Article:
Sunday, March 14, 2010

Schenkelgängers und Rückengängers: Leg movers and back movers

The direct translation for these terms, respectively, is "Maverick legs" and "Back-goers." My short, paraphrased explanation--back movers have energy freely flowing through their body, a loose and "floaty" spine, active hind leg, and a lengthened neck that one instructor told me "feels like your horse is looking over the edge of a cliff." Leg movers are tight in the back and hollow, short in the neck, hind legs trailing, with energy blocked by the riders hands.

Now, if you want to read about these terms from some of the truly eloquent dressage experts, here are some resources...

Create a back mover... Dressage Today, June 2009

Timeless take on the terms leg mover and back mover, Dressage Today, March 2007

Keep it simple from

Controversy over short and deep
from Walter Zettl

The flipping up of the front foot from

Back mover vs. leg mover from USPC dressage articles

Leg mover vs. back mover from Betsy Labelle

Importance of engagement from Equus Inspiration 2010

Elements of dressage: A guide to training the young horse By K. A. Von Ziegner


  1. Just catching up. Re Harv. The desire to canter leads me to think hind end. Sending good thoughts your way.

    Interesting concept about the horse's back and correct "throughness." I sometimes wonder when people talk about their horses being "light" to the rein, if they are actually getting a horse truly working his back.

  2. I first read about leg movers vs. back movers in the book cited, Elements of Dressage. I'm not a dressage rider myself but it was a great read and is handy on my shelf.

    I'd recommend the book to anyone - the author lays out the fundamentals that any horse should learn before going on to the career they are best suited for. I am always going back to study the training tree.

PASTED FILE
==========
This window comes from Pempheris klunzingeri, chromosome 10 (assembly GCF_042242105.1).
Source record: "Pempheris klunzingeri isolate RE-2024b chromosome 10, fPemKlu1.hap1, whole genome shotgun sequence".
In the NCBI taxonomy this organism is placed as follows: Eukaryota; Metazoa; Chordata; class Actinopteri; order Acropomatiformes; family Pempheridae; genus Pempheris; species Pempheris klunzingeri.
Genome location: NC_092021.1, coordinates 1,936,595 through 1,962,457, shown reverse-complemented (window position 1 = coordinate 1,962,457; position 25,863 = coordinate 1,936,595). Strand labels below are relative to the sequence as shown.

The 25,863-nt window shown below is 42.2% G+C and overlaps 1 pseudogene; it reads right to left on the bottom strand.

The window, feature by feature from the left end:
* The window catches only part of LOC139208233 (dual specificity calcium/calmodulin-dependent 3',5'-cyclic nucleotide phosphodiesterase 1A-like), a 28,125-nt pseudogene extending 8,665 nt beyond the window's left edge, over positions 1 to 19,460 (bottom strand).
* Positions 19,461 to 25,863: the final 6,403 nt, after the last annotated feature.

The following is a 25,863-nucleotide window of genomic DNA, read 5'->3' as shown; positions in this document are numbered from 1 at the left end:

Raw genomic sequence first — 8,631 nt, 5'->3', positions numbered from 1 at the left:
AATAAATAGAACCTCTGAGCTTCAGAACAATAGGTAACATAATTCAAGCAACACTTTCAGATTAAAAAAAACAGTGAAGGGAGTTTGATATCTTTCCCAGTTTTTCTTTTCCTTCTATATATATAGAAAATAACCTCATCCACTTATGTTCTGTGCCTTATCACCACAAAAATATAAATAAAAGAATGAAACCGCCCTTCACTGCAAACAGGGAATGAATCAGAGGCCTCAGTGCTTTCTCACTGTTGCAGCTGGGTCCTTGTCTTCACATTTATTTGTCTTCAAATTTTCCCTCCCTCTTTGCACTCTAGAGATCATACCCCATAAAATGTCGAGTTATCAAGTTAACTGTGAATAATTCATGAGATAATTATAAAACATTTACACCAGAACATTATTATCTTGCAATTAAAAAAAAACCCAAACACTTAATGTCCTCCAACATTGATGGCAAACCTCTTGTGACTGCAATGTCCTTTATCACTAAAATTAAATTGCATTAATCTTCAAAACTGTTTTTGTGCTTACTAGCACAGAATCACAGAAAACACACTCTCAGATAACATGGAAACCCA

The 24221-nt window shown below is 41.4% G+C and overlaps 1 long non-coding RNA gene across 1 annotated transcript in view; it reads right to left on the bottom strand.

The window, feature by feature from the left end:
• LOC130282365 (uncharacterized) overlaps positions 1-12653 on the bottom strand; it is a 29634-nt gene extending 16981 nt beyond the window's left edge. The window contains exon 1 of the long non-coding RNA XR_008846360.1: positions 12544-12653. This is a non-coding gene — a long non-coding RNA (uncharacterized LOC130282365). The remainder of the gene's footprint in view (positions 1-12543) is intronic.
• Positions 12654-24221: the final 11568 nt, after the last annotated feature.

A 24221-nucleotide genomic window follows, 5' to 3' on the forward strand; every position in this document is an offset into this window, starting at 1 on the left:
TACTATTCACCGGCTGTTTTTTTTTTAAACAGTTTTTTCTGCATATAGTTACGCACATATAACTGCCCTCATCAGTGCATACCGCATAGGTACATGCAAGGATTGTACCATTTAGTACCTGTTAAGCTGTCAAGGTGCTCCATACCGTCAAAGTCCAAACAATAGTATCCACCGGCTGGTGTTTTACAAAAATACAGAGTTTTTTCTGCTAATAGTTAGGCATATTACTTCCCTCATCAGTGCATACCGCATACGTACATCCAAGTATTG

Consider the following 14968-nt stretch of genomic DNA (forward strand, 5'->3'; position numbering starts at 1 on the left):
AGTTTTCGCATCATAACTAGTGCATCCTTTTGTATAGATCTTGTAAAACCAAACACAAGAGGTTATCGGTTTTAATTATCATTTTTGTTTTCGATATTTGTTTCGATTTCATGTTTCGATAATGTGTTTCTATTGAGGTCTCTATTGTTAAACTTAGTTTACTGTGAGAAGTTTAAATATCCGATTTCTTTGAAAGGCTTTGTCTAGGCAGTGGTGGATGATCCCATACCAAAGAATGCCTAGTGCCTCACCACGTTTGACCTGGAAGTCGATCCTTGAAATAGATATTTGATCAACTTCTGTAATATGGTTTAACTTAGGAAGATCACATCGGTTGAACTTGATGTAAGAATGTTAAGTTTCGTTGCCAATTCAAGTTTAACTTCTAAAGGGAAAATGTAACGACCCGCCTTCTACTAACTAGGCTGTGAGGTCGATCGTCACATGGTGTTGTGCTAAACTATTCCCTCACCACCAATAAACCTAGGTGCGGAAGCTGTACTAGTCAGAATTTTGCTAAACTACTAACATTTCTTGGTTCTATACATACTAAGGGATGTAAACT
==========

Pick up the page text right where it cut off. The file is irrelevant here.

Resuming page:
3. Any comment on how Tortilas moves? In my opinion he has too much knee action but I am just a mere amateur.

  4. "I sometimes wonder when people talk about their horses being "light" to the rein, if they are actually getting a horse truly working his back."

    Do you mean you think they are, or aren't? My new OTTB is definitely light to the rein... but takes work to get to use his back. He has a super sensitive mouth, and only as he's getting to know me am I able to start getting him to reach for the bit and stretch some. He tends to naturally squish himself up into a short, tight frame with a tense back and move only his legs... but do so while keeping his back end under him. It's very possible to get him to soften and move his back, too, just not easy.

    I tend to think moving the back doesn't have to do with what the head is doing (some horses do need it in a specific place, just not all) as much as the rest of the body. I've read some articles on horse anatomy, which make it sound as if the head is only really connected to a small part of the horse's back but it takes true suppleness to get that movement in the back - and if truly supple, you can get it at different speeds, different lengths of stride, and different head positions.


Hi Guys, Your comments are valued and appreciated -- until recently I never rejected a post. Please note that I reserve the right to reject an anonymous post.